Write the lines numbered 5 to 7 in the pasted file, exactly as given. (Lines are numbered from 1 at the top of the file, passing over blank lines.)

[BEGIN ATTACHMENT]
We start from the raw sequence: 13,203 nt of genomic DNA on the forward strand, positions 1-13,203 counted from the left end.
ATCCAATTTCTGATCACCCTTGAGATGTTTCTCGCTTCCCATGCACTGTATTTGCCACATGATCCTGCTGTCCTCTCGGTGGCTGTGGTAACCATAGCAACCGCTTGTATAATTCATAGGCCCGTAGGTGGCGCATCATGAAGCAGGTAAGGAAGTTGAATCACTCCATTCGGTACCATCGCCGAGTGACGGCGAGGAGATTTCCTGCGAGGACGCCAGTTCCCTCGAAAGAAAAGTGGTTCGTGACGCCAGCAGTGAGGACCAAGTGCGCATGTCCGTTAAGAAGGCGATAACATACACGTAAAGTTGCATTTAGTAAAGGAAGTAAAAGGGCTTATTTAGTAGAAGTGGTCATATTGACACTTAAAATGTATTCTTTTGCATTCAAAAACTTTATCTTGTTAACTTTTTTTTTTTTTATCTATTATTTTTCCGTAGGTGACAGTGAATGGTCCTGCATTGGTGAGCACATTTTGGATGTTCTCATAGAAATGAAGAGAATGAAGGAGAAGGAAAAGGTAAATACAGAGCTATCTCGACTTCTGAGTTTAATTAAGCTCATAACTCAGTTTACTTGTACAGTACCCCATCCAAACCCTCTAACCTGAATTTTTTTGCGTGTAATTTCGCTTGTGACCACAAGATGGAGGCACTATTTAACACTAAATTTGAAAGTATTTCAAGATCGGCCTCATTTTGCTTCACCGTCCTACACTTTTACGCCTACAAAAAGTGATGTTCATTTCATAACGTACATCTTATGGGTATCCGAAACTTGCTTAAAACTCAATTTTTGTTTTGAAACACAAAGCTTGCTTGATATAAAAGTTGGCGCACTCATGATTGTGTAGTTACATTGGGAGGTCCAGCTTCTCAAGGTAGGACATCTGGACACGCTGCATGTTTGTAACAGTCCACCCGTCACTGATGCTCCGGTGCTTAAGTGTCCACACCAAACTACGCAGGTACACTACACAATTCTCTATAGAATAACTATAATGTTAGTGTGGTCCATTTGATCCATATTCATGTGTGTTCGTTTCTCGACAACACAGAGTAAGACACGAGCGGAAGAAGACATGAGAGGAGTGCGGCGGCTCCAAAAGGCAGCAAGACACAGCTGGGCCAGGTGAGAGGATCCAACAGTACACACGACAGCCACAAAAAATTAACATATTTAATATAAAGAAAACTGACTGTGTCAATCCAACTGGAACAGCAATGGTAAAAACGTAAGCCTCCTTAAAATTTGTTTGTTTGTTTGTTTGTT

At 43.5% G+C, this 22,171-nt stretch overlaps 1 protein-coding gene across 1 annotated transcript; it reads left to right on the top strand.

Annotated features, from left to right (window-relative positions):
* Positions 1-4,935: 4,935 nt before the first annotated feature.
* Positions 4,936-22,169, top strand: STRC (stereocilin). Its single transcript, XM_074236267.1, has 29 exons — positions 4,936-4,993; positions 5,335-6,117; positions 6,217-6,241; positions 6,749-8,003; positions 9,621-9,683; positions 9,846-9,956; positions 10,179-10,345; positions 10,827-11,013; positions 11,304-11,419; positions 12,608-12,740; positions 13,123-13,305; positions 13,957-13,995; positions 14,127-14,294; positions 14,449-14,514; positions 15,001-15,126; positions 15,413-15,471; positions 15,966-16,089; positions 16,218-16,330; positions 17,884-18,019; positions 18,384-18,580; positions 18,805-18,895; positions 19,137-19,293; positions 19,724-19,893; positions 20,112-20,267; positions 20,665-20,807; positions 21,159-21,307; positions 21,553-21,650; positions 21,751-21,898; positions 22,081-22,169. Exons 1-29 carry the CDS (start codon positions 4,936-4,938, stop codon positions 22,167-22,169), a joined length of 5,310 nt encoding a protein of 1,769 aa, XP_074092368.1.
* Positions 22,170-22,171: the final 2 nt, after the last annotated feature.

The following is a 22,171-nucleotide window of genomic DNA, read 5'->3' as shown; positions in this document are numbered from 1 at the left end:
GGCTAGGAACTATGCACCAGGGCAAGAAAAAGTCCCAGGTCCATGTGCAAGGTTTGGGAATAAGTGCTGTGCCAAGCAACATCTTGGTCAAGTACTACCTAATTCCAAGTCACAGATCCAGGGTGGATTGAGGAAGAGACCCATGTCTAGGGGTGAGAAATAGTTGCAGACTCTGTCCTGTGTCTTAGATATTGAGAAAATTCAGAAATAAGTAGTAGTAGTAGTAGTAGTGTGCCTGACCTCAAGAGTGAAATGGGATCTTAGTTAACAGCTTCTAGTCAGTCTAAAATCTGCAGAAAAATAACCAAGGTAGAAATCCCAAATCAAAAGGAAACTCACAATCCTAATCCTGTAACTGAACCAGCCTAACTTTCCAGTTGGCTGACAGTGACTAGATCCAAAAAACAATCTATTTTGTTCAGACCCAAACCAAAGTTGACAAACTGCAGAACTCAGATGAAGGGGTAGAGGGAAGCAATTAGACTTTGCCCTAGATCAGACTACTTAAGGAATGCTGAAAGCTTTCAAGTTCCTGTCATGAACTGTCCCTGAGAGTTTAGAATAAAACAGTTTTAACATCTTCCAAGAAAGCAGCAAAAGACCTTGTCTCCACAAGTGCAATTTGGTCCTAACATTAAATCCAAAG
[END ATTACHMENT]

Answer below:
* Positions 1-4,935: 4,935 nt before the first annotated feature.
* Positions 4,936-22,169, top strand: STRC (stereocilin). Its single transcript, XM_074236267.1, has 29 exons — positions 4,936-4,993; positions 5,335-6,117; positions 6,217-6,241; positions 6,749-8,003; positions 9,621-9,683; positions 9,846-9,956; positions 10,179-10,345; positions 10,827-11,013; positions 11,304-11,419; positions 12,608-12,740; positions 13,123-13,305; positions 13,957-13,995; positions 14,127-14,294; positions 14,449-14,514; positions 15,001-15,126; positions 15,413-15,471; positions 15,966-16,089; positions 16,218-16,330; positions 17,884-18,019; positions 18,384-18,580; positions 18,805-18,895; positions 19,137-19,293; positions 19,724-19,893; positions 20,112-20,267; positions 20,665-20,807; positions 21,159-21,307; positions 21,553-21,650; positions 21,751-21,898; positions 22,081-22,169. Exons 1-29 carry the CDS (start codon positions 4,936-4,938, stop codon positions 22,167-22,169), a joined length of 5,310 nt encoding a protein of 1,769 aa, XP_074092368.1.
* Positions 22,170-22,171: the final 2 nt, after the last annotated feature.